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What’s tougher? Finding drivers or trailers?

Trucking execs lament supply constraints at investor conference

Finding trailers won't get any easier in 2022 (Photo: Jim Allen/FreightWaves)

Supply headwinds facing the trucking industry were front and center at an investor conference on Wednesday and Thursday. While executives said driver recruiting and broader supply chain bottlenecks are ever so slightly easing, the procurement of equipment has gotten tougher.

“I would predict at this juncture, in our looking out at the trailer OEMs (original equipment manufacturers) and the tractor OEMs, that it could even be more difficult in 2022 on production and delivery than it was in 2021,” said Mark Rourke, CEO and president of Schneider National (NASDAQ: SNDR), at the Stephens Annual Investment Conference held in Nashville, Tennessee.

Lack of trailers becoming the new driver shortage?

Equipment purchasing for truckload carriers will be below normal replacement in 2021 given semiconductor and parts shortages as well as COVID-related labor issues that are plaguing the OEMs.

Derek Leathers, Werner Enterprises (NASDAQ: WERN) chairman, president and CEO, said current tractor and trailer orderbooks extend well beyond the OEMs’ manufacturing capacity for all of next year, meaning the industry fleet, which has gotten older and smaller during the pandemic, won’t be increasing anytime soon.

“I think you see continued contraction or at best case stabilization in ’22 but with an older fleet,” Leathers said.

Werner’s average truck age was 1.8 years heading into the pandemic with trailers 4 years old on average. While a recent acquisition skewed average ages slightly higher, an inability to get all of the replacement equipment wanted has really pushed those averages up, to 2.1 years and 4.4 years, respectively.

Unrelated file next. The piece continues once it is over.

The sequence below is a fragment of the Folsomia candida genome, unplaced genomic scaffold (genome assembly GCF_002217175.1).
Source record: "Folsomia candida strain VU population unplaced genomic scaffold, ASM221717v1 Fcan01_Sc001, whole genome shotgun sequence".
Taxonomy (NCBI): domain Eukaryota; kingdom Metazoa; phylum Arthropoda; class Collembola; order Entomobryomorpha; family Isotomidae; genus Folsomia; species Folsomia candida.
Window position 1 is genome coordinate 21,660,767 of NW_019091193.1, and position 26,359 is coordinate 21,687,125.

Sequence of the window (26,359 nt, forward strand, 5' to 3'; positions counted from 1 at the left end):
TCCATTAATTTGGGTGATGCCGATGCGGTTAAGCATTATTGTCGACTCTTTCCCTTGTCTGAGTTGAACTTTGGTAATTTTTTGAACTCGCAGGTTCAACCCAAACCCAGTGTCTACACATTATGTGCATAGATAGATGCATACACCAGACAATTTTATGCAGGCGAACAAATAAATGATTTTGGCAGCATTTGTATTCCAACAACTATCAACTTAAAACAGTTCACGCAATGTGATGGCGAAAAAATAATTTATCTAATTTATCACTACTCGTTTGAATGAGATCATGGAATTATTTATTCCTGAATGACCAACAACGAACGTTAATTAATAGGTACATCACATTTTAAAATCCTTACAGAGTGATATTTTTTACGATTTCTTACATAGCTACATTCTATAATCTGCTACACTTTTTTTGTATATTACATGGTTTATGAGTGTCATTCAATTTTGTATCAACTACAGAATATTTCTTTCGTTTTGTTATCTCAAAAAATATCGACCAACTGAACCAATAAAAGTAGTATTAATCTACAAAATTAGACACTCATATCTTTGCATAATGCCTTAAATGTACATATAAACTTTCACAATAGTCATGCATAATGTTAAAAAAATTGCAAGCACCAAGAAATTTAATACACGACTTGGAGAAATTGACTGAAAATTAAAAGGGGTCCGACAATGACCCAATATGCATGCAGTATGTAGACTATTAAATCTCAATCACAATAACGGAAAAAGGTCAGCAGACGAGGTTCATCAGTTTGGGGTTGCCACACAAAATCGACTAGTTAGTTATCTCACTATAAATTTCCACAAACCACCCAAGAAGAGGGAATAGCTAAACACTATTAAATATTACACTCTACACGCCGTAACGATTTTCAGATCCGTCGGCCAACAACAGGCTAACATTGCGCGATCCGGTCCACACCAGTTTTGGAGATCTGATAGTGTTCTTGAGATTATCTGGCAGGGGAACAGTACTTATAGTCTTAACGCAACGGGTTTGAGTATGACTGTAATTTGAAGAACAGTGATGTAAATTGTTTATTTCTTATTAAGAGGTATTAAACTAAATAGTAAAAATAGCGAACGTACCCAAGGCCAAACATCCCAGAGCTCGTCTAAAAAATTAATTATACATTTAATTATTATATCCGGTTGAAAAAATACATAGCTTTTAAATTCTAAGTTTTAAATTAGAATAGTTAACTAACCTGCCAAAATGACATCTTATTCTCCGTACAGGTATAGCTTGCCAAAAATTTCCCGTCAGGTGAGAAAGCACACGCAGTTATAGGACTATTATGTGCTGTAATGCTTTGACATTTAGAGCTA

Leathers said Werner wants to refresh equipment but “there’s no line of sight to when that moment is, it’s certainly not in ’22.”

“The best-case scenario is you may see some return to normalcy by third quarter ’22 and that’s way too late to have any impact on the year in terms of additional capacity. So I think we have a structural cap that’s different than anything we’ve seen historically.”

Eric Fuller, president and CEO at U.S. Xpress (NYSE: USX), also pointed to the third quarter as the earliest date for relief. He said the OEMs are guiding to “a few more months” for tractors that should have already been delivered.

“A number of the OEMS are going back to some of their larger orders and reducing the amount of tractors they’re actually going to be able to produce in 2022,” Fuller said. “I think the trailer situation is worse. In some cases, to get a significant order we’re being told it could be multiple years … 24 months, 36 months.”

Trailer manufacturer Wabash (NYSE: WNC) said it would build only 50,000 dry van trailers next year compared to more than 57,000 in 2019. The company’s backlog, which extends into 2023, has increased to more than $2.3 billion from $1.9 billion at the close of the third quarter. It’s in the process of converting refrigerated manufacturing capacity to dry van production lines but that won’t be completed until early 2023.

Management from J.B. Hunt (NASDAQ: JBHT) said delays in equipment deliveries will result in holding onto trade-ins longer than originally anticipated, which will drive its cost of service higher. The increased maintenance expenses associated with running older equipment will be an incremental component of its customer’s rate structure in 2022.

Less-than-truckload carrier Yellow (NASDAQ: YELL) noted a lack of trailers throughout the supply chain as trailing equipment sits longer at shipper facilities that are dealing with issues recruiting and retaining workers.

Yellow CEO Darren Hawkins said he’s most concerned about being able to take delivery of the trailers Yellow has ordered for 2022. He said the company can postpone planned trailer retirements if needed but noted that overall trailer utilization has become a material burden on operations.

“We do not have access to our own equipment as readily as what we’ve seen in the past,” Hawkins said. “And then when you do get that equipment, it’s in the wrong part of the country and we’re having to reposition it.”

Yellow would normally use the rails to reposition trailers but given current network congestion, they have more freight than they can handle.

“I have not seen it ease. I actually feel like demand is expanding for our services,” Hawkins added.